Unlike the early versions of the iPad the newer models have a different design that affects the way you repair the screen. If the screen broke on an earlier model you only had to replace the outer glass/Digitizer and the old LCD got reused. The iPad Air 2 was the first of the new models to have a design that has a fused outer glass/Digitizer with the LCD as one component. This new component is much more expensive than just the outer glass. That is no different in the new iPad Pros.
This iPad Pro 12.9" model was dropped and bounced down the stairs shattering the screen and making the device unusable. To repair this model you can buy a new screen and LCD combo to replace the broken one but you need to be aware of one little issue. If you do not have microsoldering skills you need to be sure to order a new screen that already has the Display Daughter Board soldered onto the back. Otherwise you will need to order that component separately and solder it into place so you will be able to connect the screen to the device.
The first step to getting this screen off is heat. Most hot plates and heating pads designed for this type of work are not large enough to heat the entire device at once so I recommend the old school way of using a heat gun and going around the edges until they are too hot to the touch after about 1 second. Find a place with no cracks if there is one and use a suction cup near the edge to pull up enough to get a flat tool like the iSesamo under the edge. Move side to side far enough to make the opening big enough to use a plastic spudger for the rest of the work. Slide the spudger carefully around all the edges reheating with the heat gun as needed. This screen is connected in the middle rather than along one of the sides like older models. You will need to unseal all edges before you carefully lift from the top of the device until you can see the connection. See below.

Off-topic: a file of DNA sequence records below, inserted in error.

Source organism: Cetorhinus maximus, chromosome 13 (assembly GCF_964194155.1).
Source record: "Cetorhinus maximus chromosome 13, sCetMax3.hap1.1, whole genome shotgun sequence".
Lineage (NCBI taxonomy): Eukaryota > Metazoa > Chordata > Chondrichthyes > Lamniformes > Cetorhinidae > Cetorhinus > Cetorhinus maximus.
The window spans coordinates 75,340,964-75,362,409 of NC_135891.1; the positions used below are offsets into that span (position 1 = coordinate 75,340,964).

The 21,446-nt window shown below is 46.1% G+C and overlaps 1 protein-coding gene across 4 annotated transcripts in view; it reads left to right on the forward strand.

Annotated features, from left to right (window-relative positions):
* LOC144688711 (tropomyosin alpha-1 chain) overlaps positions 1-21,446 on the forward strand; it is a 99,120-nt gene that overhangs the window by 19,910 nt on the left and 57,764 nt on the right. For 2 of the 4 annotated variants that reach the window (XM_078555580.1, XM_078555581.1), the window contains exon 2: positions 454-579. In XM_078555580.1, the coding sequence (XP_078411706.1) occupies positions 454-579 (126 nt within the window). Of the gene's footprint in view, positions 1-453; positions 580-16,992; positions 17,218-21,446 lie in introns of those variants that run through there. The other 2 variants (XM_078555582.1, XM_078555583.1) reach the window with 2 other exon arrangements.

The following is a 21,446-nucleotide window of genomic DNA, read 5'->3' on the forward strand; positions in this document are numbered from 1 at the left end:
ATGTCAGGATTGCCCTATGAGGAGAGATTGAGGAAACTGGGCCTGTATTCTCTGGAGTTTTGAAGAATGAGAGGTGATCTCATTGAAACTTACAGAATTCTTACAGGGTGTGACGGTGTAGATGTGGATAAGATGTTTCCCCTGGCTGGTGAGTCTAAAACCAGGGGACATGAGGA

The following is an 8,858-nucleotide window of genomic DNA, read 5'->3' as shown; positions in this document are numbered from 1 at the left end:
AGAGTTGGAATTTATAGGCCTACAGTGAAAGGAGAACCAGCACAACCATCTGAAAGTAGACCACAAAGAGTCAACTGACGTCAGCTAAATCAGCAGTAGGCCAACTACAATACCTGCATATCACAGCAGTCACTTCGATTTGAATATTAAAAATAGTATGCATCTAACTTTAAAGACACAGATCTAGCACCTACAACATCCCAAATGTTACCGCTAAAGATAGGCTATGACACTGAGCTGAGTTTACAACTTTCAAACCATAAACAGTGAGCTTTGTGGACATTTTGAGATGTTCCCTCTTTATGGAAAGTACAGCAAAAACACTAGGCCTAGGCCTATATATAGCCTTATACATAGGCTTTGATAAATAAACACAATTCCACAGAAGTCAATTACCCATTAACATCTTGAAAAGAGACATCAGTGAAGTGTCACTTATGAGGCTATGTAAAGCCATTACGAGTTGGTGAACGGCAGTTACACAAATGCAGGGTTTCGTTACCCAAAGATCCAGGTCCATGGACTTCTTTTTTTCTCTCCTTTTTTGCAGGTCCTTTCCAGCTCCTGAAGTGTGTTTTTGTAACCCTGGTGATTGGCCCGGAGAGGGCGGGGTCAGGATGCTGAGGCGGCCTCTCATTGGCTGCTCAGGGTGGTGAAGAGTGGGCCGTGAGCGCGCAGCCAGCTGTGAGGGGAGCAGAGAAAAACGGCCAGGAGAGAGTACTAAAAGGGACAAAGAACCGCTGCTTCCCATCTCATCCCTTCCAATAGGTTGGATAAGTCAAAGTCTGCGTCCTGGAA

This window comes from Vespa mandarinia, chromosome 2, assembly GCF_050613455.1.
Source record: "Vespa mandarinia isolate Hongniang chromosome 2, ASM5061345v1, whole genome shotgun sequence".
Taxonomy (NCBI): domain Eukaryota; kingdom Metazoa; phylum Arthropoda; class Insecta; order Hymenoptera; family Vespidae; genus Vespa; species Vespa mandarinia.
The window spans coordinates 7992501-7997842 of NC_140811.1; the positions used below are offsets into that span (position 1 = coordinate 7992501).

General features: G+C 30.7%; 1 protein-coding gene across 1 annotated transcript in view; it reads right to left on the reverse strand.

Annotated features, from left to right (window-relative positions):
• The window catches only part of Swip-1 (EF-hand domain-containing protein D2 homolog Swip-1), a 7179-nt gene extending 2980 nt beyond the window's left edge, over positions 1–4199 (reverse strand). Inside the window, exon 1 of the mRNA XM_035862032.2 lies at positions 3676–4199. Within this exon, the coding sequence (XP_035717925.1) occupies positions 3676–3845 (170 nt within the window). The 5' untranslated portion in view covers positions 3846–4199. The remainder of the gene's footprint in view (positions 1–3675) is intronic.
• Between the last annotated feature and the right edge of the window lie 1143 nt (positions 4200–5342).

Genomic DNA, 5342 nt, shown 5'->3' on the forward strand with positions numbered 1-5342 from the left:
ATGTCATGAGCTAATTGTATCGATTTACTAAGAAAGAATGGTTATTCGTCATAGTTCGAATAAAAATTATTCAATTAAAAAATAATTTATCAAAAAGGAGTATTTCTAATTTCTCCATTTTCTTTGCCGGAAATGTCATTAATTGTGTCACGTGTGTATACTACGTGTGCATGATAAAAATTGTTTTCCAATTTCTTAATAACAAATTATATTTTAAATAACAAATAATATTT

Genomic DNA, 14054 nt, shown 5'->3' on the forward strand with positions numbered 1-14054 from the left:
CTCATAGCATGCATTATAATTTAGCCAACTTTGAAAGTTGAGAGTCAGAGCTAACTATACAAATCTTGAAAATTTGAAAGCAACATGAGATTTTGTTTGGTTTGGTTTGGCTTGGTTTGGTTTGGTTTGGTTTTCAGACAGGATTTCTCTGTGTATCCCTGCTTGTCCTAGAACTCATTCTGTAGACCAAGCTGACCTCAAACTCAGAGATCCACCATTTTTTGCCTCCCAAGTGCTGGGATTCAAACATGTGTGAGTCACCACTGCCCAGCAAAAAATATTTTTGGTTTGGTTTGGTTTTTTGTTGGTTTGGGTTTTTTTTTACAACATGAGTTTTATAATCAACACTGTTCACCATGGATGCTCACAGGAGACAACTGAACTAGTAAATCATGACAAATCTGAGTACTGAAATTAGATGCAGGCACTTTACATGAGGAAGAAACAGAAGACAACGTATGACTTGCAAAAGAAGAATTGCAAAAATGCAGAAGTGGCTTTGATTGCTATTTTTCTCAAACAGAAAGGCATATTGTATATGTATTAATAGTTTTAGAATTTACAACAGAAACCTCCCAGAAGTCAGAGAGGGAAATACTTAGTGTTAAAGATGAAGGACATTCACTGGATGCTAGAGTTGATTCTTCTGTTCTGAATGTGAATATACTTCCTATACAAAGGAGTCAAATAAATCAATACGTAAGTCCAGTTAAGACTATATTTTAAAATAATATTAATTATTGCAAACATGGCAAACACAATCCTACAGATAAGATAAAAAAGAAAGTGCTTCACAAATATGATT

Now the next thing you need to do is remove the long EMI shield covering the logic board and then take out the single screw holding the battery connection. Slide something between the logic board and the battery connector underneath like I did with this red plastic razor blade. This disconnects the battery and makes it safe to disconnect the screen without blowing a backlight fuse.
Now you will see the three screws holding the screen to the logic board. Remove those screws and keep them organized for replacement. Once the screen is free you need to carefully remove the Touch ID enabled home button.
Be super careful when removing this home button because it is paired with this device and is the only home button that will have the Touch ID functionality. If you tear its super thin flex cable you have ruined that functionality and the only way to get it back is to go to Apple. They will take yours and give you one that was already refurbished and they will refurbish yours for the next guy. You can find videos on carefully removing this in our YouTube Channel. Be sure to super glue the home button bracket to the back of the glass because if you dont normal use can push the home button into the device and you will have another repair on your hands.
The next thing you need to do is clean up all the old adhesive from the aluminum housing and look for bends in the edge that would prevent a new screen from sitting flat. I use Goo Gone and a paper towel to clean up the adhesive. Once wet I scrape it with a metal scrap tool until it is all gone. Make sure it is completely dry before putting down more double sided sticky tape.
There is no substitute for Tesla Tape and if you use a cheap tape you will have the screen come up later. Tesla tape will hold it down until you apply heat to lift it up the next time you break it.
After all the tape is in place you need to leave the wax paper in place for testing. Attach the new screen and then reconnect the battery. Do you testing to make sure there are no dead spots in the digitizer by lifting an app icon ad moving it all around the screen. If it drops in the same place over and over you have a dead spot and need to use a different screen. Make sure to test the volume buttons, speakers, wifi antenna and the cameras before you seal it. If all that works it is time to remove the wax paper and stick the screen down.
I like to use clamps to hold the screen down for an hour or so just to be sure there is good contact everywhere. That does it, you have replaced the screen on your iPad Pro 12.9".